CRS Report Exposes Human Rights Decline In Modi’s India – OpEd


India, the world’s largest democracy, has long prided itself on its commitment to democratic values and human rights. However, recent assessments by international organizations and human rights groups paint a starkly different picture. The country is witnessing a troubling trend of human rights violations, democratic backsliding, and increasing authoritarianism, particularly under the leadership of Prime Minister Narendra Modi and his Hindu nationalist Bharatiya Janata Party (BJP).

The 2023 Country Reports on Human Rights Practices (HRR) by the U.S. State Department highlight a worrying trend: the Indian government has taken minimal credible steps to identify and punish officials who commit human rights abuses. This lack of accountability is not only alarming but also indicative of a systemic problem within the state machinery. The United Nations and numerous NGOs have echoed these concerns, noting an increase in the scope and scale of abuses under Modi’s leadership, particularly since his reelection in 2019.

The democratic backsliding in India has been significant and rapid. The Varieties of Democracies project, based in Sweden, has classified India as an “electoral autocracy” since 2019 and identified it as one of the worst autocratizers in the past decade. Similarly, Freedom House has downgraded India’s status to “Partly Free,” accusing Modi and his party of driving the nation towards authoritarianism. These assessments highlight the erosion of democratic institutions and norms, which were once considered robust and resilient.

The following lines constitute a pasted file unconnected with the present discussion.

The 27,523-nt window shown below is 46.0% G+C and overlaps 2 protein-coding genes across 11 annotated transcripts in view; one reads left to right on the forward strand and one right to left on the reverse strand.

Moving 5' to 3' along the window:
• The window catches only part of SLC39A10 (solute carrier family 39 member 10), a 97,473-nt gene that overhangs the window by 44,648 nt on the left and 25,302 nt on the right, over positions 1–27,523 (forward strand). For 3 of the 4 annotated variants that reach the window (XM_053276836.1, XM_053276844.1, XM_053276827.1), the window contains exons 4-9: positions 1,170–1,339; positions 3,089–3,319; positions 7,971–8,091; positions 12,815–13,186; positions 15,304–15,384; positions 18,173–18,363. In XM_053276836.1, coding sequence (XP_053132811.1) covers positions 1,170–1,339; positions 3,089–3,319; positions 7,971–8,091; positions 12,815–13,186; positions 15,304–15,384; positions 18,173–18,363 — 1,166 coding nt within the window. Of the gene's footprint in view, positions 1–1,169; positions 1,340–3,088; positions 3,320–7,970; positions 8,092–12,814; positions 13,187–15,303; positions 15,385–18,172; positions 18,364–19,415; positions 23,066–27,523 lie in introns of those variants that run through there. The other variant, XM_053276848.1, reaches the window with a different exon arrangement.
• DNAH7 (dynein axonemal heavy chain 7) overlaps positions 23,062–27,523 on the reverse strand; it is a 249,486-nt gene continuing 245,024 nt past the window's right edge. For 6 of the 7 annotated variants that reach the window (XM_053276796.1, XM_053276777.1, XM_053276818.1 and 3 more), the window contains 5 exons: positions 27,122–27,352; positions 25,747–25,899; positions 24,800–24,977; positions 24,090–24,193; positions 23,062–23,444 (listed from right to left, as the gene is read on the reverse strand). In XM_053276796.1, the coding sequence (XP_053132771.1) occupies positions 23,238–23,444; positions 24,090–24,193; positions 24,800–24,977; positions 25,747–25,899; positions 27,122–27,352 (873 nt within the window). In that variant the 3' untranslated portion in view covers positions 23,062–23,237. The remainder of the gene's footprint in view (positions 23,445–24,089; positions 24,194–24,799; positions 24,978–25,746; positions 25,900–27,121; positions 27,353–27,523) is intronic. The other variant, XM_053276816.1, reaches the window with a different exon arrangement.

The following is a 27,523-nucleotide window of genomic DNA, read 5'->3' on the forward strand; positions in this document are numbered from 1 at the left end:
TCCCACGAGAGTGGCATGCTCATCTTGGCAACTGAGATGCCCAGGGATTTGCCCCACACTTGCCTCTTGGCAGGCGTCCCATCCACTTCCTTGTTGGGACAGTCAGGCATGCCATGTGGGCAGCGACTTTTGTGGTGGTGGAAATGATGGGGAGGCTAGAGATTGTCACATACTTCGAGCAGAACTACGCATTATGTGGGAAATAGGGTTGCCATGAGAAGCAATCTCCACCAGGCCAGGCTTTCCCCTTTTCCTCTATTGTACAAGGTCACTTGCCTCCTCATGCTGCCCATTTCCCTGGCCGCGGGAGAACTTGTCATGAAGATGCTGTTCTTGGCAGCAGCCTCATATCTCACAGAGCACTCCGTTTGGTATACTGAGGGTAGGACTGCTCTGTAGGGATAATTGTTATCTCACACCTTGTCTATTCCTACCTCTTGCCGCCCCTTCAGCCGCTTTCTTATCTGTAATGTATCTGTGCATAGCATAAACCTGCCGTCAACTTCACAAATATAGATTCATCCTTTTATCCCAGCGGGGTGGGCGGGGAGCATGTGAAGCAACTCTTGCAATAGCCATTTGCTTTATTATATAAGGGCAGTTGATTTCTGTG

Religious freedom in India is under severe strain. The 2022 Report on International Religious Freedom (IRF) by the U.S. State Department documents numerous attacks on religious minorities, including Muslims and Christians. These attacks range from killings and assaults to intimidation and harassment. The report also highlights the phenomenon of “cow vigilantism,” where individuals, often with tacit support from local authorities, violently target non-Hindus accused of slaughtering cows or trading in beef. The Indian government has reacted defensively to these reports, labeling them as biased and ill-informed. However, the U.S. Commission on International Religious Freedom (USCIRF) has consistently recommended designating India as a Country of Particular Concern due to systematic and egregious violations of religious freedom. This recommendation underscores the severity of the situation and the urgent need for international intervention.

The state of press freedom in India is equally concerning. The 2023 HRR reports severe restrictions on freedom of expression, including violence against journalists, unjust arrests, and censorship. Reporters Without Borders (RSF) ranks India 161st out of 180 countries in its 2023 Press Freedom Index, a significant drop from previous years. The Indian media landscape, once vibrant and diverse, is now plagued by intimidation, legal harassment, and violence against journalists who dare to criticize the government. Freedom of expression, both online and offline, has been under relentless assault. The Indian government frequently imposes internet shutdowns, making the country the world’s largest offender in this regard for the fifth consecutive year, according to digital rights group Access Now. These shutdowns not only stifle free speech but also disrupt daily life and economic activities, particularly in regions like Jammu and Kashmir.